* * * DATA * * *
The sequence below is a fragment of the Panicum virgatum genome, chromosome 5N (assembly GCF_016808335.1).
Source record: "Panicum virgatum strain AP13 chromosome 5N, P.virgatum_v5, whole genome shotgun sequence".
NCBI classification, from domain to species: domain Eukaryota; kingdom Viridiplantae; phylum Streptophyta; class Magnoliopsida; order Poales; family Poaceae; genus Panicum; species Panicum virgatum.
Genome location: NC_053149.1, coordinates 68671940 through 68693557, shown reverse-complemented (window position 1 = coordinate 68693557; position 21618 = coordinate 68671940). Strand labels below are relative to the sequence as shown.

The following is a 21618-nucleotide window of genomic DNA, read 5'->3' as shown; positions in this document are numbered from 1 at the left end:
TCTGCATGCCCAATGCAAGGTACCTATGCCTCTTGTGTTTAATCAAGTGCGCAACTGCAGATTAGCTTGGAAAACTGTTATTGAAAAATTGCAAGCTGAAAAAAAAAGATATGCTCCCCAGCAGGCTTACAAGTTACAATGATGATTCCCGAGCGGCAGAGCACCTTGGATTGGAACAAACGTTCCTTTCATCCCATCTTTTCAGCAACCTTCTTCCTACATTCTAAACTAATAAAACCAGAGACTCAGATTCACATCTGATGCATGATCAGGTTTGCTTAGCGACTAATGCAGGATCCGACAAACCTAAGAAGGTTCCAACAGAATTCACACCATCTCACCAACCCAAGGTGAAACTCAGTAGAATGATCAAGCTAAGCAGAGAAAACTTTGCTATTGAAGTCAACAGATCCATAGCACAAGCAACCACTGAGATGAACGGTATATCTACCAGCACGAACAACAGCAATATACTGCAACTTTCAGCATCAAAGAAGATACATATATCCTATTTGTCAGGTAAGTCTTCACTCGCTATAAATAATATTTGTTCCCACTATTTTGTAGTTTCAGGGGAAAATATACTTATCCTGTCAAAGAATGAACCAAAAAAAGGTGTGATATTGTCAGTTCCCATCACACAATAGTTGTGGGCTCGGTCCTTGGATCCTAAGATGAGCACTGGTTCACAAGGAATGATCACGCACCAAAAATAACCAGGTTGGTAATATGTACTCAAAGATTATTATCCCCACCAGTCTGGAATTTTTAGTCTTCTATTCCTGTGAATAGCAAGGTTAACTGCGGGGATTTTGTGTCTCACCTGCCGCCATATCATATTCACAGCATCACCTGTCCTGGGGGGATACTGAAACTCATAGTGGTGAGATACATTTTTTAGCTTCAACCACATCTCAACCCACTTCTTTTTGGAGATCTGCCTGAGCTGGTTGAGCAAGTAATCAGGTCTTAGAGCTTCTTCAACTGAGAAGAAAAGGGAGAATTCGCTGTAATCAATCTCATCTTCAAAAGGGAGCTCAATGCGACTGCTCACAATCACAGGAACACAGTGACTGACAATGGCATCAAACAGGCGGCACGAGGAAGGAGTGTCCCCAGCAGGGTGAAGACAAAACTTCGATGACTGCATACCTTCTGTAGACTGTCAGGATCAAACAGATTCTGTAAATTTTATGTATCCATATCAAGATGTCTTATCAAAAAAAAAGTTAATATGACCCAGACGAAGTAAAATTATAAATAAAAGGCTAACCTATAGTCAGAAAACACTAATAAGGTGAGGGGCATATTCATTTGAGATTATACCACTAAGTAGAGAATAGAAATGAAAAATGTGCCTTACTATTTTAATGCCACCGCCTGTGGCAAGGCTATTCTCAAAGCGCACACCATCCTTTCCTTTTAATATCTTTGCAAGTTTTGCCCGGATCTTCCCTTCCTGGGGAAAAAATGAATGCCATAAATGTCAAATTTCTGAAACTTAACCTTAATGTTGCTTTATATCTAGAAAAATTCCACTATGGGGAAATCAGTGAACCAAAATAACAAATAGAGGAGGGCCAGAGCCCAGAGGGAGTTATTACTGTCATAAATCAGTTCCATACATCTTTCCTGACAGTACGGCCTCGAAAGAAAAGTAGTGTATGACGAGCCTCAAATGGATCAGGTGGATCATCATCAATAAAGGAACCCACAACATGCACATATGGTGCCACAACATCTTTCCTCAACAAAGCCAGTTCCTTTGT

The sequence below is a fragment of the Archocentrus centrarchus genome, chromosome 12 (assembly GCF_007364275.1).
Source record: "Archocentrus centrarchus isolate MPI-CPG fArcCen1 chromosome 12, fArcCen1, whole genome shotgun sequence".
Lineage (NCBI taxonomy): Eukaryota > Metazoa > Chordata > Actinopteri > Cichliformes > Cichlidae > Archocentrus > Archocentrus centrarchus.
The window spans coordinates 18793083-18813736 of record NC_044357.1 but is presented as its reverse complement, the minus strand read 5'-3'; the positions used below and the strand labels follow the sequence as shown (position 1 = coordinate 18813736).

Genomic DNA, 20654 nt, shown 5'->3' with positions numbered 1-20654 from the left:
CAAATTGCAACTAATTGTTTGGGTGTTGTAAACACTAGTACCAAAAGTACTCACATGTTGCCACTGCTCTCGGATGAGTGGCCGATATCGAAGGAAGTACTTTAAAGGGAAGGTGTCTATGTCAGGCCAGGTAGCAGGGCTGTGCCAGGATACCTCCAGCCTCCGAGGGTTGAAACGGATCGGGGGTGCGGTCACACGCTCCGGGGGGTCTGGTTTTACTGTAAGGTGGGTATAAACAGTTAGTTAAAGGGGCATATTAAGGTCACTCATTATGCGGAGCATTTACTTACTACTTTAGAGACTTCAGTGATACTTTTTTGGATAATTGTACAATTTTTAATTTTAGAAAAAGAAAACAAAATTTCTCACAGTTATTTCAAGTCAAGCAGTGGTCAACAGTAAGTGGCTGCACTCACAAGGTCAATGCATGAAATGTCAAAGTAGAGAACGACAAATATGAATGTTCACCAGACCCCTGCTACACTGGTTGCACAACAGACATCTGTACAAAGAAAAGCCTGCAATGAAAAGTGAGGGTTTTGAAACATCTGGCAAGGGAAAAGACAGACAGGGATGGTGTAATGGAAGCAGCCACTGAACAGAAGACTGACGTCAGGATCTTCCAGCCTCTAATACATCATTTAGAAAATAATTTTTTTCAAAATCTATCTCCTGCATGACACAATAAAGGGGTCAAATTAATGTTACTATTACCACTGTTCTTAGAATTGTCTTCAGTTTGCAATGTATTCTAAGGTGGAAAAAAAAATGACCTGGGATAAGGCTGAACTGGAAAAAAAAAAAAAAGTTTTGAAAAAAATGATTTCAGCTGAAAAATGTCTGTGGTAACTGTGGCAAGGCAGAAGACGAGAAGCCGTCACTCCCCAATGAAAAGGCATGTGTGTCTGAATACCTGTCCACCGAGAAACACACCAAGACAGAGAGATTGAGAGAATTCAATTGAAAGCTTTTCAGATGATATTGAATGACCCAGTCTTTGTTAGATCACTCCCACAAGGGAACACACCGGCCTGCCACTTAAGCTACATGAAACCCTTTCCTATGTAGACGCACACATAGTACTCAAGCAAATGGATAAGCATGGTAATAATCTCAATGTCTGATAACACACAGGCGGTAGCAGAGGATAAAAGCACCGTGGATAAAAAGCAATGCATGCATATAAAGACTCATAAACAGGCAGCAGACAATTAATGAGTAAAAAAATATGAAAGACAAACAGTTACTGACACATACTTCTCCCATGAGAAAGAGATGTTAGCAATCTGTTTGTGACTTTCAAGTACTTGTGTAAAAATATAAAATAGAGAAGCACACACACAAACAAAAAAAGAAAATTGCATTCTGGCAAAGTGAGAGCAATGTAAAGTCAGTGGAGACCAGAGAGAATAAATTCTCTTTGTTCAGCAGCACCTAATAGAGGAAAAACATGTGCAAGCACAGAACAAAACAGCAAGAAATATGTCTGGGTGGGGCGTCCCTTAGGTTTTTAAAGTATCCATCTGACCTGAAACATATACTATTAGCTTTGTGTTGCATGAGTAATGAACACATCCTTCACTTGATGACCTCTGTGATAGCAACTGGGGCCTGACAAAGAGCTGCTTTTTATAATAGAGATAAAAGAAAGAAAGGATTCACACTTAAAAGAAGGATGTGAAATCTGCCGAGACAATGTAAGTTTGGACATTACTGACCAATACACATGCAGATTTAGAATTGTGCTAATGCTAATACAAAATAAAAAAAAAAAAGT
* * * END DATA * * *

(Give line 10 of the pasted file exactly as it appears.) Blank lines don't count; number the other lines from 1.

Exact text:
The window spans coordinates 18793083-18813736 of record NC_044357.1 but is presented as its reverse complement, the minus strand read 5'-3'; the positions used below and the strand labels follow the sequence as shown (position 1 = coordinate 18813736).